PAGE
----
For a source of parts try Offroad Equipment - www.offroadeq.com/
     
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  8. Dave Neubert

    Dave Neubert Senior Member

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    Do not try to compress the spring it can kill you like the others said take it to a dealer or a track shop replace the rod and nut.CAT won't do it unless you replace them and I don;t blame them
     
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  9. Metalman 55

    Metalman 55 Senior Member

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  10. RustedHeroes

    RustedHeroes Well-Known Member

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    Thanks guys, I'll post some updates once I start cutting.

    Appreciate all the comments and tips
     
  11. Nige

    Nige Senior Member

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    I'd suggest to take a good look at Metalman's thread linked above showing the photos of how the spring was cut.
     
  12. AllDodge

    AllDodge Senior Member

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    Replaced them on my 955 and did more cutting then need be, but I was making sure there was no tension at all before I started the removal process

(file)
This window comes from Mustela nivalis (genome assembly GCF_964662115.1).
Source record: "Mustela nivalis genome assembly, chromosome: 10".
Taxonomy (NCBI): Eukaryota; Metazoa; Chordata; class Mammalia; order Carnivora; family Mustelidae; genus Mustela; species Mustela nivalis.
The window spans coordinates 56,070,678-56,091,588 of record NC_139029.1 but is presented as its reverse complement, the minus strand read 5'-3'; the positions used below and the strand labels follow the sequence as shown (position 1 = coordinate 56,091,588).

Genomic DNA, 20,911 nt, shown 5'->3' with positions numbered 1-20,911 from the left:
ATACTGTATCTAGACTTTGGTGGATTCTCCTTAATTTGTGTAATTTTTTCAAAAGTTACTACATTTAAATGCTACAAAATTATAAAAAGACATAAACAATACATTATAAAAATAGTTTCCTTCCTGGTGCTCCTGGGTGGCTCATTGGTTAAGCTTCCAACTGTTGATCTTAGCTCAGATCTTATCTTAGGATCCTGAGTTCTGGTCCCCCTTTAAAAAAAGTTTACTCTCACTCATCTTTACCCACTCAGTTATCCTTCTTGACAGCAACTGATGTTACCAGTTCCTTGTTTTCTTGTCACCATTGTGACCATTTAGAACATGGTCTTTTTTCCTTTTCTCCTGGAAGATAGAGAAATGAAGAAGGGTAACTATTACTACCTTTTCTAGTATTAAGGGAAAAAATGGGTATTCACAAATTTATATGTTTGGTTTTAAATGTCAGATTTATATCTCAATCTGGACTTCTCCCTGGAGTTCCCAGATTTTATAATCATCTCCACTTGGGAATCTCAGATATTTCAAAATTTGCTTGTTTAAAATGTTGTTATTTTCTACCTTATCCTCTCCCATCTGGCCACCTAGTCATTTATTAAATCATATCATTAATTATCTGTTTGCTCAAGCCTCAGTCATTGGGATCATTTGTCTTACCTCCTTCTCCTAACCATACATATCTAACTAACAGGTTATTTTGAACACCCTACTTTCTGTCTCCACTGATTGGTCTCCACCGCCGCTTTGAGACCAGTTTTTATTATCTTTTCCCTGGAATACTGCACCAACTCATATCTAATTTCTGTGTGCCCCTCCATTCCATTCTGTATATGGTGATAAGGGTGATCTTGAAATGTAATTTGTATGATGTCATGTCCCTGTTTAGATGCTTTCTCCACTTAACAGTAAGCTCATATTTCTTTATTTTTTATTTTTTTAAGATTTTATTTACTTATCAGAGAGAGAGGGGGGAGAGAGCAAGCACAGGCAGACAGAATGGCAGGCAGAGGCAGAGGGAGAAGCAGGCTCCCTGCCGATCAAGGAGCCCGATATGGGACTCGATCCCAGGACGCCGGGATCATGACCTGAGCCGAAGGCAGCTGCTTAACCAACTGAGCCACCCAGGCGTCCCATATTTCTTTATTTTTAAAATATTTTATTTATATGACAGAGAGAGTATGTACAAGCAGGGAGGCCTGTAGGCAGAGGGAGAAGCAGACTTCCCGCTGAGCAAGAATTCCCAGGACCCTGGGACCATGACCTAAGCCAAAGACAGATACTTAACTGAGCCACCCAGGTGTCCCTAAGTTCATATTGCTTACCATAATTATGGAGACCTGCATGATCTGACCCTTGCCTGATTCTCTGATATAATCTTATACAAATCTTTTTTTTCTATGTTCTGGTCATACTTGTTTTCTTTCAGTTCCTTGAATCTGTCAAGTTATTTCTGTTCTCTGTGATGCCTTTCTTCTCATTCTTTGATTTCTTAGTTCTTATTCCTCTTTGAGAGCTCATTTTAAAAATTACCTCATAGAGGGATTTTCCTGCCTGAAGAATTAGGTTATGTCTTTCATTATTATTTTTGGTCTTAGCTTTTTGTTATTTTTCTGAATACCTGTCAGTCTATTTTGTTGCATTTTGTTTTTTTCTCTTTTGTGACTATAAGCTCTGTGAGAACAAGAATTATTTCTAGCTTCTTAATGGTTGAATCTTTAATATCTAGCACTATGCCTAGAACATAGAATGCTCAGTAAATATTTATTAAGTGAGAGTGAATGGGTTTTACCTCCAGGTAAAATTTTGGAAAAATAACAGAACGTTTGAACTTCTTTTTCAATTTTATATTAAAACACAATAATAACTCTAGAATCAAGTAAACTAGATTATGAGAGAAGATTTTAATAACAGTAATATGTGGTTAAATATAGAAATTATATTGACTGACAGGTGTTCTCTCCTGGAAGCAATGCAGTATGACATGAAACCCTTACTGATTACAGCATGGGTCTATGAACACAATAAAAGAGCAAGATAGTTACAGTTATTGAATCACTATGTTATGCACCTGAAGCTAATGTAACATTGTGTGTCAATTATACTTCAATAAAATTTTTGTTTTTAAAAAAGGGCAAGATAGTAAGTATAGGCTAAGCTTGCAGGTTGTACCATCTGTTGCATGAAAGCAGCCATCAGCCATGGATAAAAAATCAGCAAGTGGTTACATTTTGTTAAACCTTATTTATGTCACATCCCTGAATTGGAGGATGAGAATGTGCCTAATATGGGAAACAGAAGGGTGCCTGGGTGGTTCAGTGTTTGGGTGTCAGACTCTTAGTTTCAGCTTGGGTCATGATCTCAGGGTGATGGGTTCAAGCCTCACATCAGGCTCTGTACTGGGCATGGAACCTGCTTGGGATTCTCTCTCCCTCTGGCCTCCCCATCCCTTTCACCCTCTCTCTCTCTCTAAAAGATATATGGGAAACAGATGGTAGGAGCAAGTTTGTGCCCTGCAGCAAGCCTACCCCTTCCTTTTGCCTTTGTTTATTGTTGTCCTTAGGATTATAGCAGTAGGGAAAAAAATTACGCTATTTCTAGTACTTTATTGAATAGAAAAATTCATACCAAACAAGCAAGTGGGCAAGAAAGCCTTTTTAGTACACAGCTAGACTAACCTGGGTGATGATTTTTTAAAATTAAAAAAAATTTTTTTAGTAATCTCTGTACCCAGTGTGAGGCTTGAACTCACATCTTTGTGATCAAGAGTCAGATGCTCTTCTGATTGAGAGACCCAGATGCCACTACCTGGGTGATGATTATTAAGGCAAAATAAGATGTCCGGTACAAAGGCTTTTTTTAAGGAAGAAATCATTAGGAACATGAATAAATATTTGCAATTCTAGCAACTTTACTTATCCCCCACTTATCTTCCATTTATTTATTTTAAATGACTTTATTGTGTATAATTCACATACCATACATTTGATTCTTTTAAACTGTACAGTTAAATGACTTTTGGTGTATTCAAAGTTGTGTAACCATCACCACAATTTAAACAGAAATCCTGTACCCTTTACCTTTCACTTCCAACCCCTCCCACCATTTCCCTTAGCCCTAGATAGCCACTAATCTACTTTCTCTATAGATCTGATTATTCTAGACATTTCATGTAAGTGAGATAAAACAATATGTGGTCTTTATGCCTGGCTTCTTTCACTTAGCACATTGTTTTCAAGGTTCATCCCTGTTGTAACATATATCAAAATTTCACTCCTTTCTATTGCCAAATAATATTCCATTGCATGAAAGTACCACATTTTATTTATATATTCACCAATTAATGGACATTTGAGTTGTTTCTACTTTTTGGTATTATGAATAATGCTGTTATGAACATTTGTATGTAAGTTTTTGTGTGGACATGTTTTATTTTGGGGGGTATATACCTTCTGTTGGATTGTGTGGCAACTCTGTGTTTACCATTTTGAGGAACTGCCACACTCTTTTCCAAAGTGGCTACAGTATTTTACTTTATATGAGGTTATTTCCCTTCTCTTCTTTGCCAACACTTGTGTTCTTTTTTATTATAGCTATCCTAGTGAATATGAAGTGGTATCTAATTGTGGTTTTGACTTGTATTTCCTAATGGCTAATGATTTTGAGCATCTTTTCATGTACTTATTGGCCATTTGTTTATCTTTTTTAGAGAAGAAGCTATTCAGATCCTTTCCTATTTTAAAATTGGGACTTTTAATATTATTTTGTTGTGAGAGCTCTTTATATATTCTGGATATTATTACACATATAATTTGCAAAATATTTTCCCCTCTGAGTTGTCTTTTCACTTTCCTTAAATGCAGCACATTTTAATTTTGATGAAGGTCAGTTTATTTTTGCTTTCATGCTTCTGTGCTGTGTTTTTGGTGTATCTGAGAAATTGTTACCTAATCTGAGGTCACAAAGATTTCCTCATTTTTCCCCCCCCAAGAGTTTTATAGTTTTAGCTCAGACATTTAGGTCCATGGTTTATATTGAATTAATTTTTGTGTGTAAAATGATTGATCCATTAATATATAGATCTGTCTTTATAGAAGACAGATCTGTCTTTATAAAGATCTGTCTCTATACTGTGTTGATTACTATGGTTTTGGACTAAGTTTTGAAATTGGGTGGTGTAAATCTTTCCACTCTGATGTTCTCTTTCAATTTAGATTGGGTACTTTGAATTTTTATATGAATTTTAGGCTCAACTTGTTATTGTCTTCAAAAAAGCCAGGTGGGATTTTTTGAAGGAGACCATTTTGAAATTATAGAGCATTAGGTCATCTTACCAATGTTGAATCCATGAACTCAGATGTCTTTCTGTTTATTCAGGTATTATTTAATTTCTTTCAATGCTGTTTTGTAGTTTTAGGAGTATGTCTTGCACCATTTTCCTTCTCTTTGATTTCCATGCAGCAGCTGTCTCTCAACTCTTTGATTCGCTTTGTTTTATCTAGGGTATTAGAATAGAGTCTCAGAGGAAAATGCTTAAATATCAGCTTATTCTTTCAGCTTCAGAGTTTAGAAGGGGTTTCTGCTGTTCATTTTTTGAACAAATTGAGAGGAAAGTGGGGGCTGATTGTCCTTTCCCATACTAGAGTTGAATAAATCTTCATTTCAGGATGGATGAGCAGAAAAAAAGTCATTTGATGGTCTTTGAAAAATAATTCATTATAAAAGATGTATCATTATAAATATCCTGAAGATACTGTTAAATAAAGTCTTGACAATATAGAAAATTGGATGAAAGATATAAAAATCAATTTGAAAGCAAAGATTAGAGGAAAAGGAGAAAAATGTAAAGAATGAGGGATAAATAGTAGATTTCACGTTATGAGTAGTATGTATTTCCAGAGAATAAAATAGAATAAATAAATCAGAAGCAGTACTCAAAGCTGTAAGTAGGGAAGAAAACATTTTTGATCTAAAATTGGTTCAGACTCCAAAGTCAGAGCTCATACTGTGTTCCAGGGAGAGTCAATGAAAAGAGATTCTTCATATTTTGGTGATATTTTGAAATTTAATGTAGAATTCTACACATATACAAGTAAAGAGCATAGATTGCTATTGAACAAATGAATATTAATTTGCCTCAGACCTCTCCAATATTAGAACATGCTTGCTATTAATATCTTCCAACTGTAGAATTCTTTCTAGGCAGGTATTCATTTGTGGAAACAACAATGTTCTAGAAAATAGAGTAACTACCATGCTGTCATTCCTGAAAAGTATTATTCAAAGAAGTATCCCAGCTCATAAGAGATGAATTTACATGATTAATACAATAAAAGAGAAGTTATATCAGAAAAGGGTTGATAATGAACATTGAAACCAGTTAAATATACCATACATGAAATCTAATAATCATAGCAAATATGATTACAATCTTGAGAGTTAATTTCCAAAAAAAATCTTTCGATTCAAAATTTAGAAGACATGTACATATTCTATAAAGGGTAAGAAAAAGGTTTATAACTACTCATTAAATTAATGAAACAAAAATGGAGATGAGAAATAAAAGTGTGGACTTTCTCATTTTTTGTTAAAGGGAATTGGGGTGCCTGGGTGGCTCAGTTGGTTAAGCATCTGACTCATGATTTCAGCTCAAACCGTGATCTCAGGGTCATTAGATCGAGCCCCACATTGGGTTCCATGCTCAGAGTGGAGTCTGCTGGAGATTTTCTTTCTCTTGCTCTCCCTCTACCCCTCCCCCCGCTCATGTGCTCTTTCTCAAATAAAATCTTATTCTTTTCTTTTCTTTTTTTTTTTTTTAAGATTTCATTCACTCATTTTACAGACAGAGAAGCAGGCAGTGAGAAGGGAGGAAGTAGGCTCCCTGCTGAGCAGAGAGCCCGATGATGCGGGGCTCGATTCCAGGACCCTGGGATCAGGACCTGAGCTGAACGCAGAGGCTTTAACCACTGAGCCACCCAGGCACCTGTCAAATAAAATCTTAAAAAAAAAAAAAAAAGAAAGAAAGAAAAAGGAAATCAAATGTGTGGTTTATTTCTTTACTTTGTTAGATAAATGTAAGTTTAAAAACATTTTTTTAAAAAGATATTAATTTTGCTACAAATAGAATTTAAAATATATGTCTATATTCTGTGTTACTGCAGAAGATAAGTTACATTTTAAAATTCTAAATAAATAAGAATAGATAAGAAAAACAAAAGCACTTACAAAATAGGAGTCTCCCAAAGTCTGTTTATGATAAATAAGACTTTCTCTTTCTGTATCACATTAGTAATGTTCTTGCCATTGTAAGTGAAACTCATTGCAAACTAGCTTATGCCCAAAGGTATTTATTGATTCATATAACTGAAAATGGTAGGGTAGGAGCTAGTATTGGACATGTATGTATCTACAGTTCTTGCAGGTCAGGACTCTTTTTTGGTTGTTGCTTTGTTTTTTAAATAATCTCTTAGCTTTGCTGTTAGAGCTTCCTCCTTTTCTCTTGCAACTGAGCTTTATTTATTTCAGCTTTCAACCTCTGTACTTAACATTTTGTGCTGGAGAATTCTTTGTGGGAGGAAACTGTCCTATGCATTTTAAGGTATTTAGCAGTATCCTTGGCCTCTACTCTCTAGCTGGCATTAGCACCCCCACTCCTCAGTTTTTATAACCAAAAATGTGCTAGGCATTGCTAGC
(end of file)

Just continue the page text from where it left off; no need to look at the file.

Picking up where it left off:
[​IMG]
     
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  13. John C.

    John C. Senior Member

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    That looks like a 14A machine or is it a little smaller?

    When cutting them I used a big hole cutting tip, something like at least a one but a two was better. I started the cut with the tip at the back of the coil aimed at a slant toward the front. I rotated the cut keeping the torch tip at the same place and just rotating the torch till it was pointed nearly vertical. I'd then move back a little and rotate again. The spring will explode with a bang when there is no longer enough metal in the coil to hold the strain. By doing the cut this way the broken shards will shoot down into the lower coils of the spring and track frame and not out into space looking for any soft meat to become part of. The first coil breaking will make you pull a vacuum from the bottom side of your anatomy.
     
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  14. StanRUS

    StanRUS Senior Member

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    Local dealer mechanic lost 1 eye cutting 14A spring. After that dealer mechanics would just heat the spring with a rose bud to collapse coil tension.
     
  15. Welder Dave

    Welder Dave Senior Member

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    You could use the same technique for cutting thick round bar. Heat all around the bar red hot where you intend to cut and then cut it as John C says. I watched a guy cut a 4" shaft this way and it was so nice it looked better than a saw cut. Now the cut on spring doesn't have to be pretty but you don't want to lose cut half way through either. You could put a cutting lens in a welding helmet or use your auto-dark if it has a lower shade setting for a little extra protection for your face.
     
    Last edited: Jan 12, 2019